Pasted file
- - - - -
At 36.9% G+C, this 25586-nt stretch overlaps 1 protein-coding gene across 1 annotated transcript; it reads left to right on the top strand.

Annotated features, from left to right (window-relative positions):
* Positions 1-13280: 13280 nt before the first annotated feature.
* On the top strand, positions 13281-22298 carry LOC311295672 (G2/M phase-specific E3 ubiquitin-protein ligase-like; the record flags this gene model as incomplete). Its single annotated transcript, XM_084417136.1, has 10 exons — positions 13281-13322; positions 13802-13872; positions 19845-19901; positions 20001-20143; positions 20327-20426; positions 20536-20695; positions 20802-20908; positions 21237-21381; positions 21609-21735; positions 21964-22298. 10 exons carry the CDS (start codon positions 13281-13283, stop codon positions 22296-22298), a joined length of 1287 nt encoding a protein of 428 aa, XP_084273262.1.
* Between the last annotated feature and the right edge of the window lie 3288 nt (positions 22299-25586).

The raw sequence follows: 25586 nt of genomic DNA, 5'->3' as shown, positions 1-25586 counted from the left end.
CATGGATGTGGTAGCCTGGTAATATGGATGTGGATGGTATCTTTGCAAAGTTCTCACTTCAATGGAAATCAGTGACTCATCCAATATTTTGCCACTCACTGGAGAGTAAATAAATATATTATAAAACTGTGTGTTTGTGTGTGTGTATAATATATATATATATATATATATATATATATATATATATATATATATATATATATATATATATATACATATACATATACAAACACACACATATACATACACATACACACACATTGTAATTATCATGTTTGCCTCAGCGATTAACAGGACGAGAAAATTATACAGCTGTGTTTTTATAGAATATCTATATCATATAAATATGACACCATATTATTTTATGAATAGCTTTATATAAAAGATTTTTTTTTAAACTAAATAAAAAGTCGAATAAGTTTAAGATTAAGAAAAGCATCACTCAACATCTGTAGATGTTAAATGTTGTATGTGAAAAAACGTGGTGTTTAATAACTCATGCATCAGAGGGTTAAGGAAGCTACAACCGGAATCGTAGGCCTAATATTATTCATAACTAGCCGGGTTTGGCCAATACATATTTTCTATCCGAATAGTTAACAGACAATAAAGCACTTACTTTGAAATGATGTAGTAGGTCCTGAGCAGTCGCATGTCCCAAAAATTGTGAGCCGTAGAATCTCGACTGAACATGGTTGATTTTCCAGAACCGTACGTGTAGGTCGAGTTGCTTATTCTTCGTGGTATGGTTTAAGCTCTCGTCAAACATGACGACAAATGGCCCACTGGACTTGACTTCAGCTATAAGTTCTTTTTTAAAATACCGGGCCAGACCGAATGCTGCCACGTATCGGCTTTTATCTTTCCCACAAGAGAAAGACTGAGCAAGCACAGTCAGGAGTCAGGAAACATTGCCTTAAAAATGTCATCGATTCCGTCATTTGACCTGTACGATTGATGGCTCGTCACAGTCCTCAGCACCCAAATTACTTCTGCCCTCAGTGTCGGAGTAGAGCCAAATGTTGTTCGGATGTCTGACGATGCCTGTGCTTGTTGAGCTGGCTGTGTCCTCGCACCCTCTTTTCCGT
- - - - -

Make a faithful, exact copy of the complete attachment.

At 36.9% G+C, this 25586-nt stretch overlaps 1 protein-coding gene across 1 annotated transcript; it reads left to right on the top strand.

Annotated features, from left to right (window-relative positions):
* Positions 1-13280: 13280 nt before the first annotated feature.
* On the top strand, positions 13281-22298 carry LOC311295672 (G2/M phase-specific E3 ubiquitin-protein ligase-like; the record flags this gene model as incomplete). Its single annotated transcript, XM_084417136.1, has 10 exons — positions 13281-13322; positions 13802-13872; positions 19845-19901; positions 20001-20143; positions 20327-20426; positions 20536-20695; positions 20802-20908; positions 21237-21381; positions 21609-21735; positions 21964-22298. 10 exons carry the CDS (start codon positions 13281-13283, stop codon positions 22296-22298), a joined length of 1287 nt encoding a protein of 428 aa, XP_084273262.1.
* Between the last annotated feature and the right edge of the window lie 3288 nt (positions 22299-25586).

The raw sequence follows: 25586 nt of genomic DNA, 5'->3' as shown, positions 1-25586 counted from the left end.
CATGGATGTGGTAGCCTGGTAATATGGATGTGGATGGTATCTTTGCAAAGTTCTCACTTCAATGGAAATCAGTGACTCATCCAATATTTTGCCACTCACTGGAGAGTAAATAAATATATTATAAAACTGTGTGTTTGTGTGTGTGTATAATATATATATATATATATATATATATATATATATATATATATATATATATATATATATATATATACATATACATATACAAACACACACATATACATACACATACACACACATTGTAATTATCATGTTTGCCTCAGCGATTAACAGGACGAGAAAATTATACAGCTGTGTTTTTATAGAATATCTATATCATATAAATATGACACCATATTATTTTATGAATAGCTTTATATAAAAGATTTTTTTTTAAACTAAATAAAAAGTCGAATAAGTTTAAGATTAAGAAAAGCATCACTCAACATCTGTAGATGTTAAATGTTGTATGTGAAAAAACGTGGTGTTTAATAACTCATGCATCAGAGGGTTAAGGAAGCTACAACCGGAATCGTAGGCCTAATATTATTCATAACTAGCCGGGTTTGGCCAATACATATTTTCTATCCGAATAGTTAACAGACAATAAAGCACTTACTTTGAAATGATGTAGTAGGTCCTGAGCAGTCGCATGTCCCAAAAATTGTGAGCCGTAGAATCTCGACTGAACATGGTTGATTTTCCAGAACCGTACGTGTAGGTCGAGTTGCTTATTCTTCGTGGTATGGTTTAAGCTCTCGTCAAACATGACGACAAATGGCCCACTGGACTTGACTTCAGCTATAAGTTCTTTTTTAAAATACCGGGCCAGACCGAATGCTGCCACGTATCGGCTTTTATCTTTCCCACAAGAGAAAGACTGAGCAAGCACAGTCAGGAGTCAGGAAACATTGCCTTAAAAATGTCATCGATTCCGTCATTTGACCTGTACGATTGATGGCTCGTCACAGTCCTCAGCACCCAAATTACTTCTGCCCTCAGTGTCGGAGTAGAGCCAAATGTTGTTCGGATGTCTGACGATGCCTGTGCTTGTTGAGCTGGCTGTGTCCTCGCACCCTCTTTTCCGT